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Nanorods could harvest water in dry climates

The accidental discovery holds on to water until you don't need it.
Jon Fingas, @jonfingas
June 14, 2016
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S. Nune et al/PNNL, Flickr

Sometimes it's the accidental discoveries that make the biggest impact. Researchers at Pacific Northwest National Laboratory have learned that carbon-rich nanorods created in a botched experiment might be ideal for harvesting water. When there's relatively low humidity (below 50 percent), the rods trap water inside their gaps; if it's any more humid, however, they promptly expel that water as vapor. It's a very unusual trait that's likely caused by water condensing into a "bridge" in the nanorods, whose surface tension forces them to close and eventually kick the water out.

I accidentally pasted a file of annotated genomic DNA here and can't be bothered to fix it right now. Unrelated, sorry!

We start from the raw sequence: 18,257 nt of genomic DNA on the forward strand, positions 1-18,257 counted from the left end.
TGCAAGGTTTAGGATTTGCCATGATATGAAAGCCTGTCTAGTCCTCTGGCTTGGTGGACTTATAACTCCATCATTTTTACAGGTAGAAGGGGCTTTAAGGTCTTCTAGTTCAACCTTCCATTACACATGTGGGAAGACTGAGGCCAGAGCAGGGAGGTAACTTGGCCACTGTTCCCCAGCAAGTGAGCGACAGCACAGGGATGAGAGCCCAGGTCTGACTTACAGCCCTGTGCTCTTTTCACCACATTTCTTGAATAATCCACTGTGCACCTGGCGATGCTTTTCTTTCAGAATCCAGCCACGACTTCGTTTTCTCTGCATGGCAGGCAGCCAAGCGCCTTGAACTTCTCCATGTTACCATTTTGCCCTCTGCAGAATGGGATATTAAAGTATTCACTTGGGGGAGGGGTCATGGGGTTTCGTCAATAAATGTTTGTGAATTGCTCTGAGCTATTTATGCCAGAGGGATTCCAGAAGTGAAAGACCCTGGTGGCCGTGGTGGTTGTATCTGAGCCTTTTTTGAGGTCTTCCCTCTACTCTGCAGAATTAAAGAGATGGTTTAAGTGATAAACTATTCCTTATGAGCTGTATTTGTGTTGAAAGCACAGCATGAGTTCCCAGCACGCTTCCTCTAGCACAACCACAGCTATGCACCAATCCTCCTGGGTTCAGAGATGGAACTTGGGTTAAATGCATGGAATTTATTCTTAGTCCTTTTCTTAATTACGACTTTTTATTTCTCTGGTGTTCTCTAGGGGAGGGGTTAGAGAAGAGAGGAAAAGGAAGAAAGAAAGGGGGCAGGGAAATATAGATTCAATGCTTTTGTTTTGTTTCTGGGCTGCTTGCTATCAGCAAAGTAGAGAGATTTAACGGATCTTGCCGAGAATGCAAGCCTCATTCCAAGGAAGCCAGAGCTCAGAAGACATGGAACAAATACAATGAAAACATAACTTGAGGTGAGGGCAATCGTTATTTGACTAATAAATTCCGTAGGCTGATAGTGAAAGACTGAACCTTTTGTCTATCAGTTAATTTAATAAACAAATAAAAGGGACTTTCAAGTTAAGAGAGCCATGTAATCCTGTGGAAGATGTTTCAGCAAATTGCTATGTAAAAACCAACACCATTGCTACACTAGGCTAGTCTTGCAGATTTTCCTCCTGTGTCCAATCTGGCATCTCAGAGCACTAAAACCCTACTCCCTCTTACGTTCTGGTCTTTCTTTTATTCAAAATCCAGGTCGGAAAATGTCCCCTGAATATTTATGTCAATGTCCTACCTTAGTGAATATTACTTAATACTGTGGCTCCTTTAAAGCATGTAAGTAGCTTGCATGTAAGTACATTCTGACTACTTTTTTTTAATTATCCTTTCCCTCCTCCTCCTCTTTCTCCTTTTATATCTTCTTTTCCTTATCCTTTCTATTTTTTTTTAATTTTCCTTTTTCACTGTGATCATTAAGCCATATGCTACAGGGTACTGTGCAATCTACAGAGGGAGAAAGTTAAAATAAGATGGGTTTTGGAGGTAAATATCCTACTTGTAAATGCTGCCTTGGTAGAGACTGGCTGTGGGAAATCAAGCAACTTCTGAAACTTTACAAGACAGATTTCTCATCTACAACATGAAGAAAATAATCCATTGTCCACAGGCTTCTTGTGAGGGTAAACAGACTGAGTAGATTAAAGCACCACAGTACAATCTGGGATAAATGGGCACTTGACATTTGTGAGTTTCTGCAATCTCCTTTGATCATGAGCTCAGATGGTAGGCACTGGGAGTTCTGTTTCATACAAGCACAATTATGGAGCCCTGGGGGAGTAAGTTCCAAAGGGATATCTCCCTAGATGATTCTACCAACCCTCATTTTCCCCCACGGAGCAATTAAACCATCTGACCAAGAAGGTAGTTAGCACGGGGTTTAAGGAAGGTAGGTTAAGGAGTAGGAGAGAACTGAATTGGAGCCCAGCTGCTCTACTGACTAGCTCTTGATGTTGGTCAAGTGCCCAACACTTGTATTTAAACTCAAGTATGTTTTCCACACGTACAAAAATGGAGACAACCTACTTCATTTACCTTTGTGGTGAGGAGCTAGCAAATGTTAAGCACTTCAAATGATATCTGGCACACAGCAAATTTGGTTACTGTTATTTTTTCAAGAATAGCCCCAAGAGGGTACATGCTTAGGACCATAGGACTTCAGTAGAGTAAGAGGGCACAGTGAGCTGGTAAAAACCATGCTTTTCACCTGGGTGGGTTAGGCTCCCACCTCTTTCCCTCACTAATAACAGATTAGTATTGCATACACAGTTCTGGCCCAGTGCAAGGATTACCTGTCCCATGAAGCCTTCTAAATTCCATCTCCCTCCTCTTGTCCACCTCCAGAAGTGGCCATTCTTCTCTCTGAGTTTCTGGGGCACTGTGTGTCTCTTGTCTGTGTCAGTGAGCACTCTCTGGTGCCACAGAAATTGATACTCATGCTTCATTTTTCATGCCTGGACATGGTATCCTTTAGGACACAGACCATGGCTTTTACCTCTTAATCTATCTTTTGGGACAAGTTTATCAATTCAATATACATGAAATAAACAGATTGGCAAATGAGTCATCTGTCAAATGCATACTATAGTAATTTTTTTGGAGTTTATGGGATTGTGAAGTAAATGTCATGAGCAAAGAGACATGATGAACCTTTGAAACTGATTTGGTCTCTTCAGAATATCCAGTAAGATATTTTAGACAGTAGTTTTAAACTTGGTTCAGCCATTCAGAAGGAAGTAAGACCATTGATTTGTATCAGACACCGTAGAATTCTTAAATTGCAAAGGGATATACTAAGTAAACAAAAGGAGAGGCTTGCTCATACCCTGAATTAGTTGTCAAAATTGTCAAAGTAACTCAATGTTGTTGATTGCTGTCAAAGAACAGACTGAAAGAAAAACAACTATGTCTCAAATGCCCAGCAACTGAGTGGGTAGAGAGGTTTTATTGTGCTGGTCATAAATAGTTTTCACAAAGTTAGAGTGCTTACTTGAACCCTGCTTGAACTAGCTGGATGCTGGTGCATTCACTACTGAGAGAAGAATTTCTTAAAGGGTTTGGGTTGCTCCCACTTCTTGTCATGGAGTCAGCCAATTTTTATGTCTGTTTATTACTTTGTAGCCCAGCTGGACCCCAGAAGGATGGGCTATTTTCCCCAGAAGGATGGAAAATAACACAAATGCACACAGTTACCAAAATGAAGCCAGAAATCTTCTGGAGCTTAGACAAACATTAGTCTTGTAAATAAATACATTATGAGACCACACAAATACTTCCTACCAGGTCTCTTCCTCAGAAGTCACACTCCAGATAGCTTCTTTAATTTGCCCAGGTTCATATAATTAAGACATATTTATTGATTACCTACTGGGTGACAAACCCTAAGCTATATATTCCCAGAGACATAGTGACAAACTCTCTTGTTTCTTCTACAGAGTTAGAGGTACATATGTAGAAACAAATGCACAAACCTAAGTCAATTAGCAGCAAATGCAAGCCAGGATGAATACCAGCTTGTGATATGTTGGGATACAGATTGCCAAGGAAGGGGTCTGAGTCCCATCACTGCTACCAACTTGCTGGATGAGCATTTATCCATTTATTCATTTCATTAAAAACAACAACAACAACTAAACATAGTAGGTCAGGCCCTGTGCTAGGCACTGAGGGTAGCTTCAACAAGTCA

If scientists can refine the shape of these nanorods and get them to spray water on a consistent basis (only 10 to 20 percent do that right now), the implications are huge. They'd be ideal for harvesting and purifying water in dry climates -- you could gather ambient moisture until there's enough to drink. Alternately, you could use it for anti-sweat clothing that soaks up your perspiration and spits it outside. All told, you'd have direct control over just when and how you get water.

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